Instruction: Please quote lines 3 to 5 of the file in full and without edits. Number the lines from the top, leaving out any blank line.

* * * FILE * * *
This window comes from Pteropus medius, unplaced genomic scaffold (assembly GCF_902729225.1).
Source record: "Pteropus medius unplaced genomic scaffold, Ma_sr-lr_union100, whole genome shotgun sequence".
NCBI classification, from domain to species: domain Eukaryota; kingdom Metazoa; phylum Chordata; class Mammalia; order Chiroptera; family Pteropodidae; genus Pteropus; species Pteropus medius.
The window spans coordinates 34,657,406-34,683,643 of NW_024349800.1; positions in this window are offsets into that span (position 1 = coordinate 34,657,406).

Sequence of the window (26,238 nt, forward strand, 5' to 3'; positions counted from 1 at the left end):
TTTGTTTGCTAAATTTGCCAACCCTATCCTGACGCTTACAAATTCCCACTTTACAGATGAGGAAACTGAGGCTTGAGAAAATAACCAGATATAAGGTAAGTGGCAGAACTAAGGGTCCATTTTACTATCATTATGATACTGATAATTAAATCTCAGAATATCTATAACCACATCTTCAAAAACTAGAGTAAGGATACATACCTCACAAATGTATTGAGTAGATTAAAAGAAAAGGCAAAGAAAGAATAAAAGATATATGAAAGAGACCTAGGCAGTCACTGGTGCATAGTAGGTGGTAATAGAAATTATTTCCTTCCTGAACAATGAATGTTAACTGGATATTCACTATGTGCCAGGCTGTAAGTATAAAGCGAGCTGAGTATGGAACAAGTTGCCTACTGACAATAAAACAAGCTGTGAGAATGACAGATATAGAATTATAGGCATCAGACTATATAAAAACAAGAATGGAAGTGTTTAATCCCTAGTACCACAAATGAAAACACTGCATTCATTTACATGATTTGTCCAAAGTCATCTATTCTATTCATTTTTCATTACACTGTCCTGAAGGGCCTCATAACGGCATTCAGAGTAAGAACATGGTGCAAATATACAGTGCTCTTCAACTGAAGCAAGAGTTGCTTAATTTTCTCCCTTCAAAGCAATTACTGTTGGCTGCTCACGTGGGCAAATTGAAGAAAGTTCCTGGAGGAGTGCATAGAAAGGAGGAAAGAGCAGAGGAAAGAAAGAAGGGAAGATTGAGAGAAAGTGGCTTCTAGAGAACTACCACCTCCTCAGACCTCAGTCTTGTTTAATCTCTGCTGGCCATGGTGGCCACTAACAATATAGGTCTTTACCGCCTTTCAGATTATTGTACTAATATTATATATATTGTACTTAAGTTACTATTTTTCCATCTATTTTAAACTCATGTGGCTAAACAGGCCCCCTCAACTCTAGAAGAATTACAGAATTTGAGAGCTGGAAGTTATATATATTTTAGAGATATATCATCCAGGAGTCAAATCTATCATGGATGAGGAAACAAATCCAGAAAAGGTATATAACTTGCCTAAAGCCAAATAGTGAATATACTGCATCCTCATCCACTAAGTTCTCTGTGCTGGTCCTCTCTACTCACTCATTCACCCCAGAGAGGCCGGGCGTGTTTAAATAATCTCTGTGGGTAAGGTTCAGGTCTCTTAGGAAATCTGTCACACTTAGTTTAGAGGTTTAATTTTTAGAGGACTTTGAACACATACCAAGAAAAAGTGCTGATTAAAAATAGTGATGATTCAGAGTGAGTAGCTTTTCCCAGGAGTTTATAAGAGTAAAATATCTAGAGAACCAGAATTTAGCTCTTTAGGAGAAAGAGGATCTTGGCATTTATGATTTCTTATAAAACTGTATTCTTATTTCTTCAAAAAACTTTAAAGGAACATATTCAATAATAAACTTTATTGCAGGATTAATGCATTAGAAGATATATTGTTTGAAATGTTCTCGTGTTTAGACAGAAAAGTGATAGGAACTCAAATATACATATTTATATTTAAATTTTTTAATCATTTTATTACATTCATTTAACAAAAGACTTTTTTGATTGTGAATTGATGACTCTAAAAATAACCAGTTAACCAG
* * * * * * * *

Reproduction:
NCBI classification, from domain to species: domain Eukaryota; kingdom Metazoa; phylum Chordata; class Mammalia; order Chiroptera; family Pteropodidae; genus Pteropus; species Pteropus medius.
The window spans coordinates 34,657,406-34,683,643 of NW_024349800.1; positions in this window are offsets into that span (position 1 = coordinate 34,657,406).

Sequence of the window (26,238 nt, forward strand, 5' to 3'; positions counted from 1 at the left end):